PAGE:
EU Members at UN Security Council: Israeli Annexation Would Violate International Law

In closed session on Mideast, envoy Mladenov says Palestinian announcement to severe agreements with Israel, U.S. is 'cry for help' ■ Russian FM tells Israeli counterpart Moscow opposes annexation

Noa Landau
Noa Landau
The United Nations Security Council, March 2020
The United Nations Security Council, March 2020Credit: CARLO ALLEGRI/Reuters
Noa Landau
Noa Landau

The United Nations Security Council is holding a closed-door session on the Middle East on Wednesday.

At the start of the session, European Union representatives addressed the formation of a new Israeli government and expressed concern over its declared intent to annex parts of the West Bank and the Jordan Valley, saying it would be a violation of international law.

Israel's envoy to the UN, Danny Danon, said that "Any decision on the topic of sovereignty will be made solely by the Israeli government with coordination with the American administration."

Danon said Palestinian President Mahmoud Abbas "should come to negotiate in Jerusalem instead of employing diplomatic terrorism," and added that "Leaving agreements with Israel will hurt the Palestinians more than it will Israel."

On Tuesday night, Abbas announced that the Palestinian Authority will end all agreements and understandings signed with Israel and the United States, including security agreements, in light of Israel's intent to annex parts of the West Bank.

Speaking at the session, UN Mideast envoy Nickolay Mladenov said he would be meeting with Palestinian Prime Minister Mohammad Shtayyeh on Thursday "In order to better understand the practical side of the decision by the leadership and its implications on the ground. If there is one concern that we all share, that is the need for all to work together to prevent escalation and radicalization."

Mladenov then said: "If I may speak openly and very frankly on the issue, whatever our individual assessments of the Palestinian reaction to the Israeli threat of annexation may be, it is certainly one thing – it is a desperate cry for help. It is a call for immediate action. It is a cry for help from a leadership that has invested its life in building institutions and preparing for statehood for over a quarter of a century."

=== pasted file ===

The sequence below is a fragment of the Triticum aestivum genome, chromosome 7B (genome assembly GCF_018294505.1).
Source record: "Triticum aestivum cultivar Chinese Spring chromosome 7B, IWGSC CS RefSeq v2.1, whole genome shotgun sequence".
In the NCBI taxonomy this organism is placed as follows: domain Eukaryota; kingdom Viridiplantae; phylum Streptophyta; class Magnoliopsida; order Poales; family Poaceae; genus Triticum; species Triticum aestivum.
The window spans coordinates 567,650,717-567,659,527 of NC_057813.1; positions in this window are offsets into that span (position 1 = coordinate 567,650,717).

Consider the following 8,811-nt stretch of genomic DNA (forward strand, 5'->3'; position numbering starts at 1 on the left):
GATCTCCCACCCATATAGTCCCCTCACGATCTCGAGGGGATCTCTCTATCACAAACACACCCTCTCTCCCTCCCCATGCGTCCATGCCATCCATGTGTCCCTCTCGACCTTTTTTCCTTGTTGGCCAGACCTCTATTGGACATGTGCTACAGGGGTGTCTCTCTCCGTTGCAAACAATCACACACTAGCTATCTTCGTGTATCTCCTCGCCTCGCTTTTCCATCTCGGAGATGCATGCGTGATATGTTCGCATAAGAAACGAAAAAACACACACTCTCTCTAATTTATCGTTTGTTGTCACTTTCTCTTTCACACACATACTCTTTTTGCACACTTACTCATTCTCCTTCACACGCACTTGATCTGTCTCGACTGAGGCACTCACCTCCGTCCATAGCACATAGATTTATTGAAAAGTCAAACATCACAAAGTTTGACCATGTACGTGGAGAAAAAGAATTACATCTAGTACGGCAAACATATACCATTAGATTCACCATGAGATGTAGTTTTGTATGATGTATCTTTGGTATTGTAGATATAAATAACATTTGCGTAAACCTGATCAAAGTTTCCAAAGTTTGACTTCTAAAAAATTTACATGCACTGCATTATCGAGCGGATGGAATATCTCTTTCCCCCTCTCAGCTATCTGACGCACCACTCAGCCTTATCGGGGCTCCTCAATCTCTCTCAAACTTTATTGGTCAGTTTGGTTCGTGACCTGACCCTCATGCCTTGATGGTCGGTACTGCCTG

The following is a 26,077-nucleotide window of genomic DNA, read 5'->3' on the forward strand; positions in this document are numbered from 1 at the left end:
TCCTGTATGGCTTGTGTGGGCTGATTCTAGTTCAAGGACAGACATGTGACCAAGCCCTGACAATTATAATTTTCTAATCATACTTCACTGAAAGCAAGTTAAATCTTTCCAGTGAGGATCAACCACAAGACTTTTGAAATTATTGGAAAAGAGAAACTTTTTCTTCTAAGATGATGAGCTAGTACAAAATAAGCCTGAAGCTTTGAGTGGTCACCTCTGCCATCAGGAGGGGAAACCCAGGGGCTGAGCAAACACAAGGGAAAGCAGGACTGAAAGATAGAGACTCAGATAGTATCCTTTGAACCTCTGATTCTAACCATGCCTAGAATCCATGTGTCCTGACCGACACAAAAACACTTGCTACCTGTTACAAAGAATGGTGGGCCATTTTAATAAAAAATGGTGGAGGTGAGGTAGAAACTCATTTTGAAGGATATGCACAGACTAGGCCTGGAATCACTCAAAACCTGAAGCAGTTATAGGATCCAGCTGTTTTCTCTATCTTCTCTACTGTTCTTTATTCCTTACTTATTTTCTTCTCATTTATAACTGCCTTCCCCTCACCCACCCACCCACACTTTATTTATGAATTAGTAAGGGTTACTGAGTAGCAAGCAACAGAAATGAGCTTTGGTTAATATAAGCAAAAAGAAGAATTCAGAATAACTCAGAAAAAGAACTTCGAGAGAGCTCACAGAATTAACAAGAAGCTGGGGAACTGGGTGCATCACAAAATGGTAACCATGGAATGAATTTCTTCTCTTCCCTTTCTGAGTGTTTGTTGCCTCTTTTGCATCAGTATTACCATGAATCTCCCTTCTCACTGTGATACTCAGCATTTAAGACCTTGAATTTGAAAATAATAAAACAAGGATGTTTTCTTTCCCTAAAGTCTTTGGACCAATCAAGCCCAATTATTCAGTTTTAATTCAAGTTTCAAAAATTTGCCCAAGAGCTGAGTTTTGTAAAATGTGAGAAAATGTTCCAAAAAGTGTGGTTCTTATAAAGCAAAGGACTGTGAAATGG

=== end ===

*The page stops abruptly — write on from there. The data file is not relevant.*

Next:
He concluded by saying that "Israel must abandon the threats of annexation," and the Palestinian leadership must resume its dialogue "with all members of The Quartet" – the four international entities responsible for the Israeli-Palestinian peace process, which include the United States – and that "Everyone must do their part."

Also on Wednesday, Russia's Foreign Minister Sergey Lavrov told his Israeli counterpart, Gabi Ashkenazi, that Moscow opposes Israel's annexation plans.

The two spoke when Lavrov called to congratulate Ashkenazi for assuming the foreign affairs portfolio. The Foreign Ministry released a statement thanking Lavrov and said Ashkenazi looks forward to the continued fruitful collaboration between Israel and Russia.

The statement added that the two discussed Iran's presence in Syria and agreed to meet face-to-face as soon as it is permitted.

Over the last two days, several European states and the European Union expressed their opposition to Israel's declared intent to begin annexing parts of the West Bank and the Jordan Valley as part of U.S. President Donald Trump's Mideast peace plan.

On Tuesday, Germany and the Palestinian Authority released a joint statement expressing "grave concern" over the possibility. The statement was released after a virtual meeting chaired by Palestinian Prime Minister Mohammad Shtayyeh and German Foreign Minister Heiko Maas took place.

"Annexation of any part of occupied Palestinian territories including East Jerusalem constitutes a clear violation of international law and seriously undermines the chances for the two-state solution within a final status agreement," the statement read, adding that Germany “took note of the Palestinian view that such a step would put an end to all signed agreements.”

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